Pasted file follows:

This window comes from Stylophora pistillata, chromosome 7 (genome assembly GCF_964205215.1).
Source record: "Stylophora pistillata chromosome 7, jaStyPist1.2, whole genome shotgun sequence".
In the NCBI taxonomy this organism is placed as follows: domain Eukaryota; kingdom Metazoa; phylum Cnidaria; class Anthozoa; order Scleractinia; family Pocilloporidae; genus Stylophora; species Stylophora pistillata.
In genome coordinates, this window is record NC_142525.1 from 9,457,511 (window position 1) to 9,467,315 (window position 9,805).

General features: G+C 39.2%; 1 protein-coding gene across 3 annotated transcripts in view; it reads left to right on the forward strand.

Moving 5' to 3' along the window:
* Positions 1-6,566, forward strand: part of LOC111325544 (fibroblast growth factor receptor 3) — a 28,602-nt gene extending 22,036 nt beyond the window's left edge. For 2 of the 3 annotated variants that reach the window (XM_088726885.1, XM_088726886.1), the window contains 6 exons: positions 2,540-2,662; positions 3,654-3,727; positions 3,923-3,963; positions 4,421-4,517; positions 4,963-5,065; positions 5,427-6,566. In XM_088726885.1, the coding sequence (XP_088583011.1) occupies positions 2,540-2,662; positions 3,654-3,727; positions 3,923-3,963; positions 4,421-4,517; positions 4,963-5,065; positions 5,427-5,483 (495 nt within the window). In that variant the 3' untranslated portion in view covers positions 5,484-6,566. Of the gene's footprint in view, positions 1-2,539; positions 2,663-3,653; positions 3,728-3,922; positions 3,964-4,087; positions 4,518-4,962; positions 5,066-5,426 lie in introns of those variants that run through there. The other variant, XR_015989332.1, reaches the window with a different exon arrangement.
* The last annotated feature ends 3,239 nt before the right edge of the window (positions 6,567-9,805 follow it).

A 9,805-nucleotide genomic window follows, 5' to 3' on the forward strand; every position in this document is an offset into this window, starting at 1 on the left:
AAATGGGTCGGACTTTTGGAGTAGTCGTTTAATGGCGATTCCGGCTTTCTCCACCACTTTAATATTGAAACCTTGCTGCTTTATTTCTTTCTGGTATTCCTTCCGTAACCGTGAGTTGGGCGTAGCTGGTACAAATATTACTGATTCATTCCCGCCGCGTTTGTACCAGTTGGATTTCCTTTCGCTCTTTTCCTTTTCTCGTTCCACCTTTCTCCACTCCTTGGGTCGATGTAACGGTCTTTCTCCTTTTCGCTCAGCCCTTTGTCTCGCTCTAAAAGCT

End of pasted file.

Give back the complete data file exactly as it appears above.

This window comes from Stylophora pistillata, chromosome 7 (genome assembly GCF_964205215.1).
Source record: "Stylophora pistillata chromosome 7, jaStyPist1.2, whole genome shotgun sequence".
In the NCBI taxonomy this organism is placed as follows: domain Eukaryota; kingdom Metazoa; phylum Cnidaria; class Anthozoa; order Scleractinia; family Pocilloporidae; genus Stylophora; species Stylophora pistillata.
In genome coordinates, this window is record NC_142525.1 from 9,457,511 (window position 1) to 9,467,315 (window position 9,805).

General features: G+C 39.2%; 1 protein-coding gene across 3 annotated transcripts in view; it reads left to right on the forward strand.

Moving 5' to 3' along the window:
* Positions 1-6,566, forward strand: part of LOC111325544 (fibroblast growth factor receptor 3) — a 28,602-nt gene extending 22,036 nt beyond the window's left edge. For 2 of the 3 annotated variants that reach the window (XM_088726885.1, XM_088726886.1), the window contains 6 exons: positions 2,540-2,662; positions 3,654-3,727; positions 3,923-3,963; positions 4,421-4,517; positions 4,963-5,065; positions 5,427-6,566. In XM_088726885.1, the coding sequence (XP_088583011.1) occupies positions 2,540-2,662; positions 3,654-3,727; positions 3,923-3,963; positions 4,421-4,517; positions 4,963-5,065; positions 5,427-5,483 (495 nt within the window). In that variant the 3' untranslated portion in view covers positions 5,484-6,566. Of the gene's footprint in view, positions 1-2,539; positions 2,663-3,653; positions 3,728-3,922; positions 3,964-4,087; positions 4,518-4,962; positions 5,066-5,426 lie in introns of those variants that run through there. The other variant, XR_015989332.1, reaches the window with a different exon arrangement.
* The last annotated feature ends 3,239 nt before the right edge of the window (positions 6,567-9,805 follow it).

A 9,805-nucleotide genomic window follows, 5' to 3' on the forward strand; every position in this document is an offset into this window, starting at 1 on the left:
AAATGGGTCGGACTTTTGGAGTAGTCGTTTAATGGCGATTCCGGCTTTCTCCACCACTTTAATATTGAAACCTTGCTGCTTTATTTCTTTCTGGTATTCCTTCCGTAACCGTGAGTTGGGCGTAGCTGGTACAAATATTACTGATTCATTCCCGCCGCGTTTGTACCAGTTGGATTTCCTTTCGCTCTTTTCCTTTTCTCGTTCCACCTTTCTCCACTCCTTGGGTCGATGTAACGGTCTTTCTCCTTTTCGCTCAGCCCTTTGTCTCGCTCTAAAAGCT